Green House Girl 3: Giving the Brooklyn Navy Yard a Try

| 10/14/2008 4:30:43 PM

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This time: I tour the IceStone factory and learn that “three-mix” doesn’t mean what you think it does. (Get your minds out of the gutter, people!) 

 The IceStone cameth for me last week—or at least the factory tour did. IceStone (makers of a recycled-glass building/home décor material) is providing products that will be used in the Show House, and when I found out the factory is located in the Brooklyn Navy Yard, I was stoked to visit. I’ve lived in Brooklyn a long time, and from afar, the Yard has always seemed a magical, mysterious place that I, a non-naval female, would probably never enter. Thanks to Ilya, IceStone’s PR guy, I had my golden ticket (or, more accurately, a white slip of paper to show the security guard).

In my mind, the Brooklyn Navy Yard was a grassy, sunlit knoll peopled by sailors sporting white bellbottoms (yes, I have Gene Kelly syndrome). What’s it really like? Well, it’s a creepy maze of deserted factories, warehouses with broken windows and weird little blacktop “streets” that are mostly just potholes. Not many women venture here.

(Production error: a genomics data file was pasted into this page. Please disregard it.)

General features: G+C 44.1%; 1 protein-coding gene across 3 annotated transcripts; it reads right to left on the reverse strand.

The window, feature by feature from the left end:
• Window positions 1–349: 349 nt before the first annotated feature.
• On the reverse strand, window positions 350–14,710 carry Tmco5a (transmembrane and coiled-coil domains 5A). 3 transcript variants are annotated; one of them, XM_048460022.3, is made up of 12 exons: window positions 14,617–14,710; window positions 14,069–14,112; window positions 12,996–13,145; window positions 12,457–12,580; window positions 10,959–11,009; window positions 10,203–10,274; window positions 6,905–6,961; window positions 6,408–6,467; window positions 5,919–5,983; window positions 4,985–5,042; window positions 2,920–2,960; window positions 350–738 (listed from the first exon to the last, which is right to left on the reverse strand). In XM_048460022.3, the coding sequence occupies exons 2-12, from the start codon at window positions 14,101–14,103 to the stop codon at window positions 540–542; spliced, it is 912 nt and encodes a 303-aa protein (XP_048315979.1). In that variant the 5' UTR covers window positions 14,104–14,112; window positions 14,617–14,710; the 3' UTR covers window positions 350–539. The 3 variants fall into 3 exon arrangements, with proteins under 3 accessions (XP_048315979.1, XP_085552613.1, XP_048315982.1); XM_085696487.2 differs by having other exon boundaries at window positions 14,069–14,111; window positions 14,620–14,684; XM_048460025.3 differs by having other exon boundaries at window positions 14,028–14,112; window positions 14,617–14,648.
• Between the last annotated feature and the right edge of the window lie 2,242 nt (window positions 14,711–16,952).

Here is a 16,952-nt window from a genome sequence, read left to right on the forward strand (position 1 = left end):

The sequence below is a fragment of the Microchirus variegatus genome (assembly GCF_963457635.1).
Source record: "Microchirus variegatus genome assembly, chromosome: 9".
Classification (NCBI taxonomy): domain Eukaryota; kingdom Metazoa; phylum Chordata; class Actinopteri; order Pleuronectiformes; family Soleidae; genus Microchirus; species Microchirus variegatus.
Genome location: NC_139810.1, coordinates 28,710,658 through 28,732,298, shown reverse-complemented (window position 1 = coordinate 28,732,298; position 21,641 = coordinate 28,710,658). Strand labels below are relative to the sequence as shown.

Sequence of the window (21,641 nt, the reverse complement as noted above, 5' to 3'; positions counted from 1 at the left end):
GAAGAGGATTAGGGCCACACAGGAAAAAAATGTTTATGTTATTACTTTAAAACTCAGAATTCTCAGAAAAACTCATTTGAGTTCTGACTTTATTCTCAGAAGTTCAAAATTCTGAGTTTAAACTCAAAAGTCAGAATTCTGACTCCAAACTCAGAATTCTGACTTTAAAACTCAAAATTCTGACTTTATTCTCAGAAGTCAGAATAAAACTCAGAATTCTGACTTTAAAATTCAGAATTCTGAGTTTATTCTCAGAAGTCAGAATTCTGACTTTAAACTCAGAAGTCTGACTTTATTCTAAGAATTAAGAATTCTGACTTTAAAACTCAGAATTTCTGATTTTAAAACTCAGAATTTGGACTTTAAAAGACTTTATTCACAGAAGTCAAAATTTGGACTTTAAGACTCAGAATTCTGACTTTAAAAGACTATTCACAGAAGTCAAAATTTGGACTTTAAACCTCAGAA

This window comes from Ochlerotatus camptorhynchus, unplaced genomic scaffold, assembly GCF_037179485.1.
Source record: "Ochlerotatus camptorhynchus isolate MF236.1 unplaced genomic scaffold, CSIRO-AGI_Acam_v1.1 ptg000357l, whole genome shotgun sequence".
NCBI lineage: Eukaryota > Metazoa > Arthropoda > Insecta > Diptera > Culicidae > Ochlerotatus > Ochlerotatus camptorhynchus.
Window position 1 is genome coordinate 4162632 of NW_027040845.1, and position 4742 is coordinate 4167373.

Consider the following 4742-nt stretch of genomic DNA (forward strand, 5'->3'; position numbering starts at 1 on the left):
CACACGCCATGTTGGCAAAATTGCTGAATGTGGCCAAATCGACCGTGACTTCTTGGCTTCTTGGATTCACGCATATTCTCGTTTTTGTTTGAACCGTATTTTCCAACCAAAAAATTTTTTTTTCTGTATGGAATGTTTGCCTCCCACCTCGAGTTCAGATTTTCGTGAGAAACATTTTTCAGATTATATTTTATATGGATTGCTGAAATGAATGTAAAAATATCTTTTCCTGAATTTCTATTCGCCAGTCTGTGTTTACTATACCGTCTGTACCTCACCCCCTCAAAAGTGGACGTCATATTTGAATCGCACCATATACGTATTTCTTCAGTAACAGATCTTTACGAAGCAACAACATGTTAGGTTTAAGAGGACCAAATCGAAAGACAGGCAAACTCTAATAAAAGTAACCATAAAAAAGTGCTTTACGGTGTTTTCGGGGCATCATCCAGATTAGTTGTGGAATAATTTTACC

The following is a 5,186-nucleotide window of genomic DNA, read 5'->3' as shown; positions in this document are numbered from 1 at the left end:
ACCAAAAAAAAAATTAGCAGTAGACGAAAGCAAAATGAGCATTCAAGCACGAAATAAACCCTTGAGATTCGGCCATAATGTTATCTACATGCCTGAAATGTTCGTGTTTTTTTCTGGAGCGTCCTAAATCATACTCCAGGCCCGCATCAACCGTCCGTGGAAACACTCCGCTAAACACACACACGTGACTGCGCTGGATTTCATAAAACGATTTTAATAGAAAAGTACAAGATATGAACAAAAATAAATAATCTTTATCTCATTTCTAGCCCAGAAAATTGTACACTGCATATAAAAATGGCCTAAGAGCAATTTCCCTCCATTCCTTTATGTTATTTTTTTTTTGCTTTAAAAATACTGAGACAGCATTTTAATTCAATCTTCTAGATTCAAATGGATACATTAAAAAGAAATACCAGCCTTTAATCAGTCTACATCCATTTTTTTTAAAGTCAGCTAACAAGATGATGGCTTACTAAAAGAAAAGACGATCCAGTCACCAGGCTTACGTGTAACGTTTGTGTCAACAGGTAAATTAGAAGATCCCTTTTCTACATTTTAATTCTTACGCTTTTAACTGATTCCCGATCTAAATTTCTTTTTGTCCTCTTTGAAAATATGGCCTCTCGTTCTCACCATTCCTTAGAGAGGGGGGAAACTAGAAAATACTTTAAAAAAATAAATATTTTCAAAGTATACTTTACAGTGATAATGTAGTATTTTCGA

Ilya gave me a hard hat (my second during this blog-writing experience!) and led me to the factory floor. Everyone at IceStone seemed preternaturally cheerful. I wouldn’t have been surprised if the factory workers had suddenly broken into a rendition of "Zip-A-Dee-Doo-Dah"—the work environment is just that nice. For one thing, the factory floor is daylit, and sunlight streams through the big, airy space. (There's a lighting system in place for dark days, but only a few bulbs were on the day I was there, even though it was gray and rainy.) Talk about great feng shui!

IceStone—which is made from recycled glass and concrete—is twice as strong as marble, scratch- and stain-resistant, comes in every color imaginable, can be used anywhere you can use stone, and is really pretty. It’s also “cradle-to-cradle” certified (which is a fancy way of saying that it’s made from 100 percent recycled material and is itself 100 percent recyclable).

Important note: The recycled cement’s local, but the recycled glass has to come from outside New York State because the government chuckleheads here apparently think New Yorkers are incapable of separating glass by color. New York recycling produces something called “three-mix”—a big jumble of clear, brown and green glass that has to be sent elsewhere for sorting.